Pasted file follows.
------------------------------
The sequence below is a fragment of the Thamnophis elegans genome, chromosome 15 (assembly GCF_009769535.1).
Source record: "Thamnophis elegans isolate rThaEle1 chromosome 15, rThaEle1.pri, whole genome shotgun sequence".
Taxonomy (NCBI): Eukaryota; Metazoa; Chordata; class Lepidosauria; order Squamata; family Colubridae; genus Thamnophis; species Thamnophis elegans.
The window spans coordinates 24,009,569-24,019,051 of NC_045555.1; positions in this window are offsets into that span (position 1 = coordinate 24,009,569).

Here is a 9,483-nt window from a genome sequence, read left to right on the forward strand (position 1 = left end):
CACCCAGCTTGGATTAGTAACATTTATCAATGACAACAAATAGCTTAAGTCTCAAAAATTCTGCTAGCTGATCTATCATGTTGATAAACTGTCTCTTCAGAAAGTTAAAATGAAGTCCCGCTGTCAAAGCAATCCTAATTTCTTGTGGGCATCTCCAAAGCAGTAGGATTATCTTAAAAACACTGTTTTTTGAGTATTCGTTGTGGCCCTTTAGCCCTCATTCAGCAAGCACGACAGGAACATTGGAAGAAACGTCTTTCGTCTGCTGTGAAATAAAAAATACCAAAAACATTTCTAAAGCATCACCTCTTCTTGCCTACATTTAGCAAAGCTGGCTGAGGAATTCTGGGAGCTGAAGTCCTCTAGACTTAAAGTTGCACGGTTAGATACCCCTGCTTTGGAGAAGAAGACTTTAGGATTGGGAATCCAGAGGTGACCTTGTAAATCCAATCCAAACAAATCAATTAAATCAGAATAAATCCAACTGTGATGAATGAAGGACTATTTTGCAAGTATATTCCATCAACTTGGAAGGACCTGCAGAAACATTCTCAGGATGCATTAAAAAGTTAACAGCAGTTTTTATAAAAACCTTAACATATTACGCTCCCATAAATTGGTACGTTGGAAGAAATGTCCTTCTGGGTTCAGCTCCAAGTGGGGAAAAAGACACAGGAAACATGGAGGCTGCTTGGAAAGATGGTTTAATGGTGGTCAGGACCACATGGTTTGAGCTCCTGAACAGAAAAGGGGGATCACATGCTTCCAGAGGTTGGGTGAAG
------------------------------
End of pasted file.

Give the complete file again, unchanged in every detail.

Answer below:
The sequence below is a fragment of the Thamnophis elegans genome, chromosome 15 (assembly GCF_009769535.1).
Source record: "Thamnophis elegans isolate rThaEle1 chromosome 15, rThaEle1.pri, whole genome shotgun sequence".
Taxonomy (NCBI): Eukaryota; Metazoa; Chordata; class Lepidosauria; order Squamata; family Colubridae; genus Thamnophis; species Thamnophis elegans.
The window spans coordinates 24,009,569-24,019,051 of NC_045555.1; positions in this window are offsets into that span (position 1 = coordinate 24,009,569).

Here is a 9,483-nt window from a genome sequence, read left to right on the forward strand (position 1 = left end):
CACCCAGCTTGGATTAGTAACATTTATCAATGACAACAAATAGCTTAAGTCTCAAAAATTCTGCTAGCTGATCTATCATGTTGATAAACTGTCTCTTCAGAAAGTTAAAATGAAGTCCCGCTGTCAAAGCAATCCTAATTTCTTGTGGGCATCTCCAAAGCAGTAGGATTATCTTAAAAACACTGTTTTTTGAGTATTCGTTGTGGCCCTTTAGCCCTCATTCAGCAAGCACGACAGGAACATTGGAAGAAACGTCTTTCGTCTGCTGTGAAATAAAAAATACCAAAAACATTTCTAAAGCATCACCTCTTCTTGCCTACATTTAGCAAAGCTGGCTGAGGAATTCTGGGAGCTGAAGTCCTCTAGACTTAAAGTTGCACGGTTAGATACCCCTGCTTTGGAGAAGAAGACTTTAGGATTGGGAATCCAGAGGTGACCTTGTAAATCCAATCCAAACAAATCAATTAAATCAGAATAAATCCAACTGTGATGAATGAAGGACTATTTTGCAAGTATATTCCATCAACTTGGAAGGACCTGCAGAAACATTCTCAGGATGCATTAAAAAGTTAACAGCAGTTTTTATAAAAACCTTAACATATTACGCTCCCATAAATTGGTACGTTGGAAGAAATGTCCTTCTGGGTTCAGCTCCAAGTGGGGAAAAAGACACAGGAAACATGGAGGCTGCTTGGAAAGATGGTTTAATGGTGGTCAGGACCACATGGTTTGAGCTCCTGAACAGAAAAGGGGGATCACATGCTTCCAGAGGTTGGGTGAAG